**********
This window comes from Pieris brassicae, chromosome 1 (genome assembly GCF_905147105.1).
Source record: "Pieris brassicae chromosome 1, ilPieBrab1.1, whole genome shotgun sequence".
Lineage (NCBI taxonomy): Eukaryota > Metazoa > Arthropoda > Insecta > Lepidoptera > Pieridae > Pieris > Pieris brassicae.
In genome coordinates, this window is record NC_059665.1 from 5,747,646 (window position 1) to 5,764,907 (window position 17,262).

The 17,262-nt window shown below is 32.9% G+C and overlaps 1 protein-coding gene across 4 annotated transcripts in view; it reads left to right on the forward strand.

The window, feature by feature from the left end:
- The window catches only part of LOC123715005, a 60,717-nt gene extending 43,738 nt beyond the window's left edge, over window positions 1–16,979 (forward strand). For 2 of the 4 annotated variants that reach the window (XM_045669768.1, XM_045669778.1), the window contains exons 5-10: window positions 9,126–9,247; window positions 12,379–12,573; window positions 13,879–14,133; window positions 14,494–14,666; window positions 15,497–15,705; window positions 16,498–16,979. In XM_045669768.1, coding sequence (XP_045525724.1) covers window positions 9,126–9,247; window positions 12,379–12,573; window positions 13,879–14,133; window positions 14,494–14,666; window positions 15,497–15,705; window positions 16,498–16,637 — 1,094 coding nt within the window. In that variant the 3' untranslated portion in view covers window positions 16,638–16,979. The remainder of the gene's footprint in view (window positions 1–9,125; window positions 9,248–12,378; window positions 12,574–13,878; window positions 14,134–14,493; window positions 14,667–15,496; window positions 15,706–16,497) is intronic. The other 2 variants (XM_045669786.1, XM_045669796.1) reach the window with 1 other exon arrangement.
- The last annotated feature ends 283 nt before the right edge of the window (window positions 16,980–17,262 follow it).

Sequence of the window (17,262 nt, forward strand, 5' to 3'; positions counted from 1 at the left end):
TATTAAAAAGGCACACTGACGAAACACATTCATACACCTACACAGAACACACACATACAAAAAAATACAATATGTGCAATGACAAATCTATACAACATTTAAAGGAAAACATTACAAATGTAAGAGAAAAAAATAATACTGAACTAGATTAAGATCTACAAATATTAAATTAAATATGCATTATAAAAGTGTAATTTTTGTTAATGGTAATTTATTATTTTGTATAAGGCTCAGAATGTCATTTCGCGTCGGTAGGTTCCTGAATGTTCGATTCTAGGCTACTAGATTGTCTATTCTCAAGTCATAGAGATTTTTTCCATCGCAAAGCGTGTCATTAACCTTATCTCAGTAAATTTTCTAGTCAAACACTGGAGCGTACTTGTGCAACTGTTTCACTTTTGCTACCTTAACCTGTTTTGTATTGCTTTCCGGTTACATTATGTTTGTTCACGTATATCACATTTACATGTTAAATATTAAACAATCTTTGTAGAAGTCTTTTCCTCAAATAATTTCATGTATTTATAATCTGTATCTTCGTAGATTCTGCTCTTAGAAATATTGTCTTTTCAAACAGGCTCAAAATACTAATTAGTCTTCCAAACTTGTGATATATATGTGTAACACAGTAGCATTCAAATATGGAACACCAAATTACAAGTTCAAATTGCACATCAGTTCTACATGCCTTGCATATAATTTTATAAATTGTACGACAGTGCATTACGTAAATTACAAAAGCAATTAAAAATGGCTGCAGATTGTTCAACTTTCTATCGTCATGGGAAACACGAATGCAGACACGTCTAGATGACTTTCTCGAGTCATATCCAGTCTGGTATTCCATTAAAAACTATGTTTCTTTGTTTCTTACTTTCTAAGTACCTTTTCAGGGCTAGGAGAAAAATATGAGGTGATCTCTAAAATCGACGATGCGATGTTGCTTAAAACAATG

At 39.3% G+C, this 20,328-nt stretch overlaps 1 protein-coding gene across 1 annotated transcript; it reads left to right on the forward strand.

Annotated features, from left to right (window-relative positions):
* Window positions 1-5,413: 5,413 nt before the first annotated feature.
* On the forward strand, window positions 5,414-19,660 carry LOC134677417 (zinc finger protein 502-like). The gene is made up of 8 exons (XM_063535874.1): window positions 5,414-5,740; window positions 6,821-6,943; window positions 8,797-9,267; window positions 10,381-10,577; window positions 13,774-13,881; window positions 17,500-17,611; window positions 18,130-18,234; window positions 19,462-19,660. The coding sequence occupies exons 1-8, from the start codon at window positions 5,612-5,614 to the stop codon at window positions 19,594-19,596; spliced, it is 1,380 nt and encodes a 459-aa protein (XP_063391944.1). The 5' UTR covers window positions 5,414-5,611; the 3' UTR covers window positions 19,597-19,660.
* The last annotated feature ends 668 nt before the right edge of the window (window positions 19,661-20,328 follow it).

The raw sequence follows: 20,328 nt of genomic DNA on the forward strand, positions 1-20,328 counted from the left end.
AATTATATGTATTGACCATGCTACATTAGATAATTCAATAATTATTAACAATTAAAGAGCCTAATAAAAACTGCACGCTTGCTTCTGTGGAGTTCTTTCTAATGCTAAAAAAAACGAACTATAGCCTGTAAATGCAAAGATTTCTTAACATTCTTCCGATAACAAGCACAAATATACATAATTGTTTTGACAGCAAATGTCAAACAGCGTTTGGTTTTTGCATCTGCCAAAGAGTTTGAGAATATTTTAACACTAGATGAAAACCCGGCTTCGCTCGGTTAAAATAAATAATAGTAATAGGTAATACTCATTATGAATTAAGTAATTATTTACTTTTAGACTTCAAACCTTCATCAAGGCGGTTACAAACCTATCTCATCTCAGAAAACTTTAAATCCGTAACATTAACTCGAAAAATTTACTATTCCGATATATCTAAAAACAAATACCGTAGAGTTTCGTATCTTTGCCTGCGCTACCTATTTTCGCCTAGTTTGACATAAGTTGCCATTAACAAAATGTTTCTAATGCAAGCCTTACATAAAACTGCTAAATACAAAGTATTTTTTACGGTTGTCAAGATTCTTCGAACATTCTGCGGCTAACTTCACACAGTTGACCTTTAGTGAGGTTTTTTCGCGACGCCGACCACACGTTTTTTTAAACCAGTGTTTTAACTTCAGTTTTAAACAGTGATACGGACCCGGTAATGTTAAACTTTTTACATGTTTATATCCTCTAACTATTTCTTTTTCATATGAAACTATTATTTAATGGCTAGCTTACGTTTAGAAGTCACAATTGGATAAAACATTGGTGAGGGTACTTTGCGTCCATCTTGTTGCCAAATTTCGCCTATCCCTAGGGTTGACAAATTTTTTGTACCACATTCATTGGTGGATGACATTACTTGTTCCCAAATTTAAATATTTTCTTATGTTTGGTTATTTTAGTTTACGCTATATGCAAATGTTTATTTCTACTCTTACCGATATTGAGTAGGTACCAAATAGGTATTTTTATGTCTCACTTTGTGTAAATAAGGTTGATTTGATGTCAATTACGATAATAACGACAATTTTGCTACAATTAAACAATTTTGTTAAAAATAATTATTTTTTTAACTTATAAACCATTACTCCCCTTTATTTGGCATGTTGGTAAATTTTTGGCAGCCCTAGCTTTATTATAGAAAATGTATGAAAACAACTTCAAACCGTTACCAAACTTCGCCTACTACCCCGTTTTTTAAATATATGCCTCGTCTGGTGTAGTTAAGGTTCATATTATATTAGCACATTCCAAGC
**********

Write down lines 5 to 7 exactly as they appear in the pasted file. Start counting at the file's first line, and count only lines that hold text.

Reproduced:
The 17,262-nt window shown below is 32.9% G+C and overlaps 1 protein-coding gene across 4 annotated transcripts in view; it reads left to right on the forward strand.

The window, feature by feature from the left end:
- The window catches only part of LOC123715005, a 60,717-nt gene extending 43,738 nt beyond the window's left edge, over window positions 1–16,979 (forward strand). For 2 of the 4 annotated variants that reach the window (XM_045669768.1, XM_045669778.1), the window contains exons 5-10: window positions 9,126–9,247; window positions 12,379–12,573; window positions 13,879–14,133; window positions 14,494–14,666; window positions 15,497–15,705; window positions 16,498–16,979. In XM_045669768.1, coding sequence (XP_045525724.1) covers window positions 9,126–9,247; window positions 12,379–12,573; window positions 13,879–14,133; window positions 14,494–14,666; window positions 15,497–15,705; window positions 16,498–16,637 — 1,094 coding nt within the window. In that variant the 3' untranslated portion in view covers window positions 16,638–16,979. The remainder of the gene's footprint in view (window positions 1–9,125; window positions 9,248–12,378; window positions 12,574–13,878; window positions 14,134–14,493; window positions 14,667–15,496; window positions 15,706–16,497) is intronic. The other 2 variants (XM_045669786.1, XM_045669796.1) reach the window with 1 other exon arrangement.